While this facility has not yet been needed, it stands ready to make sure that safe isolation is supported for anyone who should be ill.
Finally, the Alexis Nakota Sioux First Nation, on Treaty 6 territory, has started a national social media campaign, called #ProtectOurElders.
The campaign encourages Indigenous youth living in Canada to be partners in protecting Elders from exposure to COVID-19. (For more about the campaign, visit protectourelders.ca)
I want to congratulate all those involved in these efforts for their locally-driven work to support those in their communities.
And I also want to honour the ways that their community members are supporting each other through this difficult time.
These are only a few snapshots of great work being done across the province.
So I also want to commend all the other work being done by First Nations, Métis, and Inuit communities and Indigenous-serving organizations across the province to protect their communities from the spread of infection.
There are many aspects to preventing the spread of COVID-19. We continue to study the virus and learn about how it affects people, and to develop new ways of testing.
One subject I receive many questions about is serological, or antibody testing.
This form of testing is used to detect the presence of antibodies in a person’s blood. A positive test means that someone contracted COVID-19 at a point in the past, even if they have now recovered.
Not all antibodies protect from re-infection, and antibody levels can drop over time.
Because of this there is still not enough evidence to conclusively determine if a person who previously contracted COVID-19 would subsequently be immune.
This is a key research question for scientists around the world.
Until we have this evidence, it is not possible to determine who is immune, or for how long.
Alberta’s provincial laboratory is in the final stages of validating a number of different types of serology tests.
Initially, when it’s available, the testing will be used for research purposes to determine the proportion of Albertans who have been exposed to COVID-19.
Please be very cautious of products marketed as home serology tests.
These tests may not be accurate and could produce false results; either false positives or false negatives.
We will share more information on serology tests in Alberta when it is available.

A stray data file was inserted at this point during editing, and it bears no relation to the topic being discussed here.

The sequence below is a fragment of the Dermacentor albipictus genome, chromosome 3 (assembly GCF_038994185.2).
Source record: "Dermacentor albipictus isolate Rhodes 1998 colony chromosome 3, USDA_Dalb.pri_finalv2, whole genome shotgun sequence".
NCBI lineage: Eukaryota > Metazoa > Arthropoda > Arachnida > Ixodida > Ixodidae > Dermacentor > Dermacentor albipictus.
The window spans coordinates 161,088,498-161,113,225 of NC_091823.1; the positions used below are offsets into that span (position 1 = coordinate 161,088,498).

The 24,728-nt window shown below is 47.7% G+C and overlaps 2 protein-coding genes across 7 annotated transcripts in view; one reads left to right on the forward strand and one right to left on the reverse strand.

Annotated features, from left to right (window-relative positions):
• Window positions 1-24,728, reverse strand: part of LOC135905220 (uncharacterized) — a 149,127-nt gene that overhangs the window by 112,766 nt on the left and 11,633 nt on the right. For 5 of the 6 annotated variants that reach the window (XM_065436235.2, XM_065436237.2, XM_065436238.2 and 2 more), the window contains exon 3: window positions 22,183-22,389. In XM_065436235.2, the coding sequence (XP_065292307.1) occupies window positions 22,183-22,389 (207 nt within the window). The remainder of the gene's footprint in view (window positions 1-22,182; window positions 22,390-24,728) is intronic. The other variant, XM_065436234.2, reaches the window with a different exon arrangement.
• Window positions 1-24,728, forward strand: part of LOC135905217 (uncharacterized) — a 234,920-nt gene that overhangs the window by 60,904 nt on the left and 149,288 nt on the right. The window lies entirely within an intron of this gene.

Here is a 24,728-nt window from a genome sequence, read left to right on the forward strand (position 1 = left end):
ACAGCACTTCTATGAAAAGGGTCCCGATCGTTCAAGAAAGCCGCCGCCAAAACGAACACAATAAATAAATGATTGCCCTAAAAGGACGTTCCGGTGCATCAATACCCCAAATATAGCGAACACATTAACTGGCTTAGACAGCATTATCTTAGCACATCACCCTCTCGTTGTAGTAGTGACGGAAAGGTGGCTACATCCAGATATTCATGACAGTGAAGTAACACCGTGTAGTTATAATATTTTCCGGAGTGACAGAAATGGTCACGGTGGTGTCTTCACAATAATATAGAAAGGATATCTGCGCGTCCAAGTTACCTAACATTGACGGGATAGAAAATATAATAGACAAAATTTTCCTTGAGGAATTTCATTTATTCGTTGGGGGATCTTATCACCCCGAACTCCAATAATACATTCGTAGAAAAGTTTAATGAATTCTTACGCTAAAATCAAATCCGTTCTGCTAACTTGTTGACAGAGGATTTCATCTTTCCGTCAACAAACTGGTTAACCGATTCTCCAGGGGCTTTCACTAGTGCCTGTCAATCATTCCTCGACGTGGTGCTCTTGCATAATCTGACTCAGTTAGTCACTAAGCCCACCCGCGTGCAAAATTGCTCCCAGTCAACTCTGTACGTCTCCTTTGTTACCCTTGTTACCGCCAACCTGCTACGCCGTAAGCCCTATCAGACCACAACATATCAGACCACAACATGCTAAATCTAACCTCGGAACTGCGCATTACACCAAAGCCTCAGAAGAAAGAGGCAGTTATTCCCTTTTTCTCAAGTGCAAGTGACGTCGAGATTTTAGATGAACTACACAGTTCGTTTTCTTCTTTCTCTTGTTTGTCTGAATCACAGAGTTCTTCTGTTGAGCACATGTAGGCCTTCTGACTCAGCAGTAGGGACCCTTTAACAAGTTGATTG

It’s important to remember that serology tests are not used to diagnose an active infection, but rather a past infection.
As we still have active cases in our communities, our focus remains on diagnosing these active infections and preventing the spread.
The test used for this is a molecular test, which is done with a nose or throat swab.
I want to remind all Albertans that this molecular testing is now available to everyone, whether or not you have symptoms.
Booking a test can easily be done online at the AHS website for a location and time of your choosing. If you have a disability that might make it difficult for testing, please call 811 to find out next steps.
I encourage all Albertans to participate in our population-based testing to help us better understand where we have active cases across the province.
We are still learning about the virus, but some things remain clear. Our best tools of defence right now remain staying home when feeling sick, maintaining physical distance when we go out, and wearing a mask in crowded spaces, frequently washing our hands, and making sure that we support each other in taking these steps.
These practices are part of our new normal and will remain part of our daily routines for the foreseeable future.
Albertans have done and continue to do a tremendous job of taking these steps wherever possible.
That hard work has brought us to this point – where the total number of active cases continues to decline and the increase in new cases is manageable.
We will continue to rely on our collective commitment to protect our family members, neighbours and friends to ensure we keep moving forward toward the next stage of our relaunch.
Thank you and I’ll be happy to take questions.